API TR 2574-2016 pdf download.Field Testing Protocol for Characterization of Total Gaseous Nonmethane Organics (TGNMO), Methane, and Ethane in Air–Vapor Mixture During Filling of a Cargo Vessel with Crude Oil.
The characteristics and composition of the air–vapor mixture expelled from a cargo vessel into the atmosphere during filling with crude oil is dependent upon the characteristics of the crude oil, including such variables as volatility, temperature, etc. The changing characteristics of the exhausted air–vapor mixture can affect the application of FRM 25 in quantifying the concentration of TGNMO, methane, and ethane in the air–vapor mixture. This field testing protocol provides guidance on utilizing various configurations of FRM 25 in the characterization process. They are: — Time-Integrated Sampling: The traditional FRM 25 sampling train configuration is used but modified by adding a water condensate trap in front of the volatile organic compound (VOC) condensate trap to drop out the water content found in the air–vapor mixture. The water condensate trap prevents freezing of the VOC condensate trap by the water molecules which would lead to reduced gas flow through the sampling system. — Instantaneous Sample: In this configuration, the FRM 25 condensate trap(s) [i.e. water and VOC traps] are removed from the sampling train and instantaneous samples of the air–vapor mixture are acquired periodically during the filling process, utilizing a pre-evacuated canister. When carbon dioxide (CO 2 ) and water vapor are present together in the air–vapor mixture, they can produce a positive bias in the sample. The magnitude of the bias depends on the concentrations of CO 2 and water vapor. As a guideline, multiply the CO 2 concentration, expressed as volume percent, times the water vapor concentration. If this product does not exceed 100, the bias can be considered insignificant. For example, the bias is not significant for a source having 10 % CO 2 and 10 % water vapor, but it would be significant for a source near the detection limit having 10 % CO 2 and 20 % water vapor.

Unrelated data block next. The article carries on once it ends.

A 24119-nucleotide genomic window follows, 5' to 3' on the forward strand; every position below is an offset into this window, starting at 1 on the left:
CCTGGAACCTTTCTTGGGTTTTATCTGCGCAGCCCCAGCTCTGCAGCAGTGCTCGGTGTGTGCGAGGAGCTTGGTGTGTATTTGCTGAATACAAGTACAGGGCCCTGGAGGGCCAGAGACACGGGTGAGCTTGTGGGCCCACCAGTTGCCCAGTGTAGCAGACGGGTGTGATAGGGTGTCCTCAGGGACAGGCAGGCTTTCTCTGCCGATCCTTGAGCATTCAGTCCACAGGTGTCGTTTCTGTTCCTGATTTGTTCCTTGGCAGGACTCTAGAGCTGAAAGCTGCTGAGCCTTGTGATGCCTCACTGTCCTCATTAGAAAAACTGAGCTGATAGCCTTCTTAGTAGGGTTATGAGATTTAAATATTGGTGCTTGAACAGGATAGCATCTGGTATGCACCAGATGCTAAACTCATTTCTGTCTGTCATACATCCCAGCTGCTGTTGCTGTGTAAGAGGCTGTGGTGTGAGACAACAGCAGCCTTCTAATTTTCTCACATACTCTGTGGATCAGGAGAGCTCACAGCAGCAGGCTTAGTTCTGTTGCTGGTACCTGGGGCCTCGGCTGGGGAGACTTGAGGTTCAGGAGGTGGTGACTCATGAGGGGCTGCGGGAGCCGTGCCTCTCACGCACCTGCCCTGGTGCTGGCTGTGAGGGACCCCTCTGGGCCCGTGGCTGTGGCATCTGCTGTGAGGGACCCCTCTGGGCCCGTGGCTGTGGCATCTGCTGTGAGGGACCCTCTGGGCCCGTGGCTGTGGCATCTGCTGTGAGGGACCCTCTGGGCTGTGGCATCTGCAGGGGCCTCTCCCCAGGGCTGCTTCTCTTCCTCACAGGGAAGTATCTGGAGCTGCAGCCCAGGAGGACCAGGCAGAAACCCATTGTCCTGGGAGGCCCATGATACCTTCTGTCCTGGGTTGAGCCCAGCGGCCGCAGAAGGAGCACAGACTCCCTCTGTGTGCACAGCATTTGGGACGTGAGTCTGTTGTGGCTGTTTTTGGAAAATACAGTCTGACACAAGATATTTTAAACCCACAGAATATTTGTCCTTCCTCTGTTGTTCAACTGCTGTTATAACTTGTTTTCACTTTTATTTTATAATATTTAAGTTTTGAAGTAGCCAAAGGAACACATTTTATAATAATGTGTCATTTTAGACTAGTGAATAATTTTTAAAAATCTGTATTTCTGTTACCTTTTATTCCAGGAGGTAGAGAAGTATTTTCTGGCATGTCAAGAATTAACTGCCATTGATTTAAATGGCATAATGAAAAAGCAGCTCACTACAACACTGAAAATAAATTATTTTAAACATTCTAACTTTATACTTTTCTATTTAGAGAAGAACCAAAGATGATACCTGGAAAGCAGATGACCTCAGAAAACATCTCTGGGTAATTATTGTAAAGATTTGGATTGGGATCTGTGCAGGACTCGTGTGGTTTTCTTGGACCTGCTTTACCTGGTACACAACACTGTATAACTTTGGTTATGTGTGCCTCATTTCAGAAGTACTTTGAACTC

2 Field Sampling Apparatus 2.1 General The sampling system consists of a probe, a water condensate trap, a VOC condensate trap, a flow control system, and a sample canister. The TGNMO sampling equipment can be constructed from commercially available components and components fabricated in a machine shop. Figure 3 documents a typical sampling system. The equipment required is listed in 2.2 to 2.8. 2.2 Sampling Probe The sampling probe is constructed of a 6.4 mm ( 1 / 4 in.) OD stainless steel tube. An inverted stainless steel funnel can be attached to the tip of the probe. The probe is unheated and is attached to the water condensate trap. The probe can be of various lengths to accommodate various sampling locations.
2.3 Water Condensate Trap air–vapor gas streams in the cargo compartment can contain liquid droplets of water or have very high relative humidity. Under these conditions, it is advisable to attach a water condensate trap between the probe outlet and the inlet of the VOC condensate trap. The water condensate trap is a 9.5 mm ( 3 / 8 in.) 316 stainless steel tubing bent into a U-shape (approximately 10 in. in length). The tubing is not packed but is hollow. During sampling, the trap is immersed in a water/ice mixture contained in a small cooler to reduce the temperature of the gas stream for removal of water from the air–vapor mixture. The water condensate trap is illustrated in Figure 4. 2.4 VOC Condensate Trap The VOC condensate trap is similar in construction to the water condensate trap. The VOC condensate trap is a 9.5 mm ( 3 / 8 in.) 316 stainless steel tubing bent into a U-shape (approximately 10 in. in length). The tubing is packed with coarse quartz wool, to a density of approximately 0.11 g/mL before bending. During sampling, the trap is immersed in dry ice contained in a small cooler to reduce the temperature of the gas stream to –50 °C in order to condense the VOCs in the air–vapor mixture. The very volatile VOCs in the air–vapor mixture pass through the trap and are captured in an evacuated canister downstream of the condensate trap. The dry ice VOC condensate trap is illustrated in Figure 4.